Monday, September 30, 2013

In Solitude : "Sister"

The Swedish band makes a very tasteful evolution with their new album.  They have out grown the Merciful Fate comparisons even only a few ghosts of  the influence haunting the riffs or  mournful wail of their singer Pelle. The album is darker but also more organic sounding , with less of the dual Iron Maiden harmony guitar parts that gave their first two albums a NWOBHM vibe. It's safe to say this is a much more accurate depiction of what the band is about live, as they were much more explosive, with a more primal punk energy.

The album's strength is they still held onto the elements of their sound which made the first two albums work and expanded the dynamic range of what they do. The spectrum of guitar sounds have broadened, there's  more warmth to the guitar sound, rather than just sticking to the classic metal chug the earlier work took on. This does steer the band towards the whole "occult rock" sound or even " vest metal" but without staring back to pay as much homage to the past, though there is more Sabbath influence on this album than Maiden or Fate, but also post- punk vibe like Feilds of the Nephilim , but not as deep in the bat-cave.  In some ways the vest metal elements seems like the Devils' Blood rubbed off on them a bit while they were on tour.

The acoustic guitar of "He Comes" is the first sign this album is going to be a much different ride. This comes across more like an intro than a song, even though there are low mixed vocals moaning in the background. The album kicks off proper with "Death Knows Where" .  The guitars still have a chug to them, and the compositions have sharp transitions like old Maiden, but the over all vibe is much different. A casual first listen might even fool you into thinking this album is more straight forward. While there is much more of a rock n roll feel here, the attention to detail in the song writing remains one of the bands strength's.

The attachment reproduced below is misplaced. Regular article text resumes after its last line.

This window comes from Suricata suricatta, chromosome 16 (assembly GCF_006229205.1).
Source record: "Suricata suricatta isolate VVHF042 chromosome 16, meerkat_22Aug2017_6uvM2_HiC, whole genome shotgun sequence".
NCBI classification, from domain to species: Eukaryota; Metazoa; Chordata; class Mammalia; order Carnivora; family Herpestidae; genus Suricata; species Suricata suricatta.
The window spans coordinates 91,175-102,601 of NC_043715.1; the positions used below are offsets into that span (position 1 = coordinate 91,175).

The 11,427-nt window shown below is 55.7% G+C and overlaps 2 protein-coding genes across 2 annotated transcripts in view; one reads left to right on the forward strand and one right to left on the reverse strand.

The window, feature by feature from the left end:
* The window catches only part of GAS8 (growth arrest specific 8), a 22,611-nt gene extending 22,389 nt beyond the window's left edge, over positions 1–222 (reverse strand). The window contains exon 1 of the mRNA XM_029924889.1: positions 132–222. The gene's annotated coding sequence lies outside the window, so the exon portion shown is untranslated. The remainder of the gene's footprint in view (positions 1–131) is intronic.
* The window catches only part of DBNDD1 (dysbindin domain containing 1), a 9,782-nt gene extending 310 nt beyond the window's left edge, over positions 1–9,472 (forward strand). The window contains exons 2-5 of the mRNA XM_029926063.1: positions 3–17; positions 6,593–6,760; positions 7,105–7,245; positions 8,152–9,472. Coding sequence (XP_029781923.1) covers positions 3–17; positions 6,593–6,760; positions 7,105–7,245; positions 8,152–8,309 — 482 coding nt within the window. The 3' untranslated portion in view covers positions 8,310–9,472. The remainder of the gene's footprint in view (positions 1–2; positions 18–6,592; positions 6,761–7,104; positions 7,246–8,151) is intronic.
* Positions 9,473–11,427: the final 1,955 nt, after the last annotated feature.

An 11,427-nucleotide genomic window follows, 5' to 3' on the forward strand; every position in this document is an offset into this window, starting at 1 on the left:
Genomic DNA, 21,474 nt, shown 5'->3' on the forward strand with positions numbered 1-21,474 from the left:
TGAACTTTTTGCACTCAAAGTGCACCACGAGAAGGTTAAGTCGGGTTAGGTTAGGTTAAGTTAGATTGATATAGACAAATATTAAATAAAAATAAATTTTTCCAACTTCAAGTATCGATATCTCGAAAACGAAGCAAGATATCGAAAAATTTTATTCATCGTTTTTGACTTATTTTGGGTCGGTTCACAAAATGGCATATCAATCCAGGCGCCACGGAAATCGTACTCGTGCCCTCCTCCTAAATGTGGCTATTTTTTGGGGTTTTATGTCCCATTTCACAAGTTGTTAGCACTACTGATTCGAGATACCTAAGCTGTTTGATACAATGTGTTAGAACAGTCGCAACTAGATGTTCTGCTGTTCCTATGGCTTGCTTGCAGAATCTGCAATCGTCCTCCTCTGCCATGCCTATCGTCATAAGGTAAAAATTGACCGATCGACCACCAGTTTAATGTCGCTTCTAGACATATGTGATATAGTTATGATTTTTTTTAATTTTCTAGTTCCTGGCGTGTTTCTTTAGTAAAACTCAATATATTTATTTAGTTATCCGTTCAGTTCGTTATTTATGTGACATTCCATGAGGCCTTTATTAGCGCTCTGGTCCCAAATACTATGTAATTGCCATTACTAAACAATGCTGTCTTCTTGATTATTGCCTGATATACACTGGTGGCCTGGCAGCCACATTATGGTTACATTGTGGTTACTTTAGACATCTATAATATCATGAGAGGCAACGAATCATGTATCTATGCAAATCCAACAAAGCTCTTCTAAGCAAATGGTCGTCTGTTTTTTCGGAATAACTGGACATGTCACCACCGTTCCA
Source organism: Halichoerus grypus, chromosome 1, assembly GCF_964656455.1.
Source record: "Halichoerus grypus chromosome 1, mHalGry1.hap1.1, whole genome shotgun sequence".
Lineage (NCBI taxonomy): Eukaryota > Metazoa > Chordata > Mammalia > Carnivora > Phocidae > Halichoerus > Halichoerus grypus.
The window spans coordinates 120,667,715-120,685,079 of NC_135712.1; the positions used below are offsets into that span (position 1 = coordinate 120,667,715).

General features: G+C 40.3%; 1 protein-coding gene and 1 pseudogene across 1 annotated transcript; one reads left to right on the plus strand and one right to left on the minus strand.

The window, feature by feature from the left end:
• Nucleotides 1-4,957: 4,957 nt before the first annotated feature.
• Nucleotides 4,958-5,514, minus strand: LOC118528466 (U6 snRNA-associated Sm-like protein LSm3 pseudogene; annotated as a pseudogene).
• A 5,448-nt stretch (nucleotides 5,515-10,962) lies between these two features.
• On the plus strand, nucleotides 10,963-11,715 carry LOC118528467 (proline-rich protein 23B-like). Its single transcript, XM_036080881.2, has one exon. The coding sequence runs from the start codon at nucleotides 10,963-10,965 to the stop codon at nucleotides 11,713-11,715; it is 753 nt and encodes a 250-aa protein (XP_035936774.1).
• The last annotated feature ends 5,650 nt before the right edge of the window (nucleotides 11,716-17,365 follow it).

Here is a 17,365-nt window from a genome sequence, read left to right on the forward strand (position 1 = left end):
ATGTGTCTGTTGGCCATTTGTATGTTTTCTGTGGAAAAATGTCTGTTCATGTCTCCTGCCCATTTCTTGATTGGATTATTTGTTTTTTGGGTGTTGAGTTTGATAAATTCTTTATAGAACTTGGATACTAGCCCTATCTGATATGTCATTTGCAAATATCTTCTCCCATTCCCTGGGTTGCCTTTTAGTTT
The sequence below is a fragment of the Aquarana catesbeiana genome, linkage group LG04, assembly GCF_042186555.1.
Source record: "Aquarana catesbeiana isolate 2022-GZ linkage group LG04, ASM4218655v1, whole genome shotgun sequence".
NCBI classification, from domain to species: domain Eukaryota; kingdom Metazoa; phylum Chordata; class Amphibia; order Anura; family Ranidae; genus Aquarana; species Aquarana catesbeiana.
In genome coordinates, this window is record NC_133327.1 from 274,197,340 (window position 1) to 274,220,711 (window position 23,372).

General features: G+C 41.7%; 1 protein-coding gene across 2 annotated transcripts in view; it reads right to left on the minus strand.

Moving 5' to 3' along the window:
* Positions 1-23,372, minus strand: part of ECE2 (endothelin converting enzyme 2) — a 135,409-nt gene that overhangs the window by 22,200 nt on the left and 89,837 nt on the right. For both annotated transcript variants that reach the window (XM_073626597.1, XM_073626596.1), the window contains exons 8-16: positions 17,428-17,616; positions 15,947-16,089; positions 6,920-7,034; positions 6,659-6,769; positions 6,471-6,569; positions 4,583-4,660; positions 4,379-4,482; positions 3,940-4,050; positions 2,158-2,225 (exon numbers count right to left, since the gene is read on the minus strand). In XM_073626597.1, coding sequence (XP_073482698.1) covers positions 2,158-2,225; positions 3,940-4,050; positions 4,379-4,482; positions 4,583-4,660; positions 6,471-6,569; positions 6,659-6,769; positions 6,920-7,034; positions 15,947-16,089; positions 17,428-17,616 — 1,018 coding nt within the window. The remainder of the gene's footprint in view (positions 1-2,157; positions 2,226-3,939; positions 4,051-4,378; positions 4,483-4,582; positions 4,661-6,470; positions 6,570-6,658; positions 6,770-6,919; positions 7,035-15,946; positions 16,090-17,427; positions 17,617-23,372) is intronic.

The more dramatic stylistic shift for the band can be heard on " A Buried Sun". Here Pelle's vocal approach takes on both more grit and darkness, showing more of a Birthday Party are  Nick Cave swagger or even Carl McCoy. The bass line slithers coolly underneath the dire like guitar riffs. This song isn't the only goth leaning the album takes and it is a welcome development from my perspective as music can never be too dark for my taste.

"Pallid Hands " bears more resemblance to the previous album than most of the other offerings. It packs an ample , and drives forward with the more Merciful Fate chug.  The very epic soar to the chorus also reawakens comparisons to the elder age of metal.  The guitars have more attack here than they have had on the first two songs and continues to build momentum as the song progresses.

"Lavender"  has a more Blue Oyster Cult feel to the way it kicks in. Pelle's voice has a harder percussive delivery to it. The bass player has really stepped up his playing on this album, it allows the guitars more room to experiment with different textures. The title track has more swing to its groove than anything we have heard the band touch on before. It is still metal and driving. When the guitars drop a little lower the groove takes on almost a disco feel like Kiss's "I Was Made For Loving You".

"Horses in the Ground" goes back to the bands more classic metal roots ,with the King Diamond like mid-range moan soaring over the gallop. The influence Devil's Blood might have had on the band while touring with them appears here as well on the b-section.The guitar solos cut loose more which reminds me of Devil's Blood rock god pyrotechnics when it comes to the solos. The close "In Most Nigredo" floats in with a bluesy seventies prog like guitar line that leads into a doomy stomp. The stock metal chugs act more like glue to punch the arrangements together, an is a good example of how the band has really grown as songwriters. This album has already earned repeated listens, the more organic nature seems like a natural process of growth from this young band who have succeed in not painting themselves in the corner as being a wink to retro metal and continued to grow into their own, so this album get's a 10 as it's both a fun and powerful listen.    

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